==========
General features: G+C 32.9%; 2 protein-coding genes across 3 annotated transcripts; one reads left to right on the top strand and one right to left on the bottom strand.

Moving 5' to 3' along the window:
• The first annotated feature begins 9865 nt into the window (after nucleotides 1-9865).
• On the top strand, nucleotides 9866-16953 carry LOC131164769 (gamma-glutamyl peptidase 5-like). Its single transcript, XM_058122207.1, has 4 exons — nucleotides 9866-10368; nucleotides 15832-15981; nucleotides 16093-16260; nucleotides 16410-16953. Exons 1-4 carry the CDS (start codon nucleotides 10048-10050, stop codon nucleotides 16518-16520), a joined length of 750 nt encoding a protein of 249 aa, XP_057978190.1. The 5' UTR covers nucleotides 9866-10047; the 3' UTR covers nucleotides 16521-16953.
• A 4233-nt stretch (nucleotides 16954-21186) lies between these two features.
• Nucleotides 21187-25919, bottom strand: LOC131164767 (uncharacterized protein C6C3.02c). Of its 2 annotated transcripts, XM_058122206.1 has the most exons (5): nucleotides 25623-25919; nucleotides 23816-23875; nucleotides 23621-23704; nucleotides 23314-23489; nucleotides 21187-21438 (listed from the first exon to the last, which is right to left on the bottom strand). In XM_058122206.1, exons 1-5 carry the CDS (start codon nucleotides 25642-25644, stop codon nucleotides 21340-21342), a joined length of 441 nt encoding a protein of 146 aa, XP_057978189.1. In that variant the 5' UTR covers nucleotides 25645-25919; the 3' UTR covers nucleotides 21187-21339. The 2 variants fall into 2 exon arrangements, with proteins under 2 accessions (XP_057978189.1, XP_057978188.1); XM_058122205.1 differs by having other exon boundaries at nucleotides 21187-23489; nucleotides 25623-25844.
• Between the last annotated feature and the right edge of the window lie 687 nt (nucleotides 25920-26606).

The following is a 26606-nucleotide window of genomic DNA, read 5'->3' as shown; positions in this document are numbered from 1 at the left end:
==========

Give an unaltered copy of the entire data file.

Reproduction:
General features: G+C 32.9%; 2 protein-coding genes across 3 annotated transcripts; one reads left to right on the top strand and one right to left on the bottom strand.

Moving 5' to 3' along the window:
• The first annotated feature begins 9865 nt into the window (after nucleotides 1-9865).
• On the top strand, nucleotides 9866-16953 carry LOC131164769 (gamma-glutamyl peptidase 5-like). Its single transcript, XM_058122207.1, has 4 exons — nucleotides 9866-10368; nucleotides 15832-15981; nucleotides 16093-16260; nucleotides 16410-16953. Exons 1-4 carry the CDS (start codon nucleotides 10048-10050, stop codon nucleotides 16518-16520), a joined length of 750 nt encoding a protein of 249 aa, XP_057978190.1. The 5' UTR covers nucleotides 9866-10047; the 3' UTR covers nucleotides 16521-16953.
• A 4233-nt stretch (nucleotides 16954-21186) lies between these two features.
• Nucleotides 21187-25919, bottom strand: LOC131164767 (uncharacterized protein C6C3.02c). Of its 2 annotated transcripts, XM_058122206.1 has the most exons (5): nucleotides 25623-25919; nucleotides 23816-23875; nucleotides 23621-23704; nucleotides 23314-23489; nucleotides 21187-21438 (listed from the first exon to the last, which is right to left on the bottom strand). In XM_058122206.1, exons 1-5 carry the CDS (start codon nucleotides 25642-25644, stop codon nucleotides 21340-21342), a joined length of 441 nt encoding a protein of 146 aa, XP_057978189.1. In that variant the 5' UTR covers nucleotides 25645-25919; the 3' UTR covers nucleotides 21187-21339. The 2 variants fall into 2 exon arrangements, with proteins under 2 accessions (XP_057978189.1, XP_057978188.1); XM_058122205.1 differs by having other exon boundaries at nucleotides 21187-23489; nucleotides 25623-25844.
• Between the last annotated feature and the right edge of the window lie 687 nt (nucleotides 25920-26606).

The following is a 26606-nucleotide window of genomic DNA, read 5'->3' as shown; positions in this document are numbered from 1 at the left end: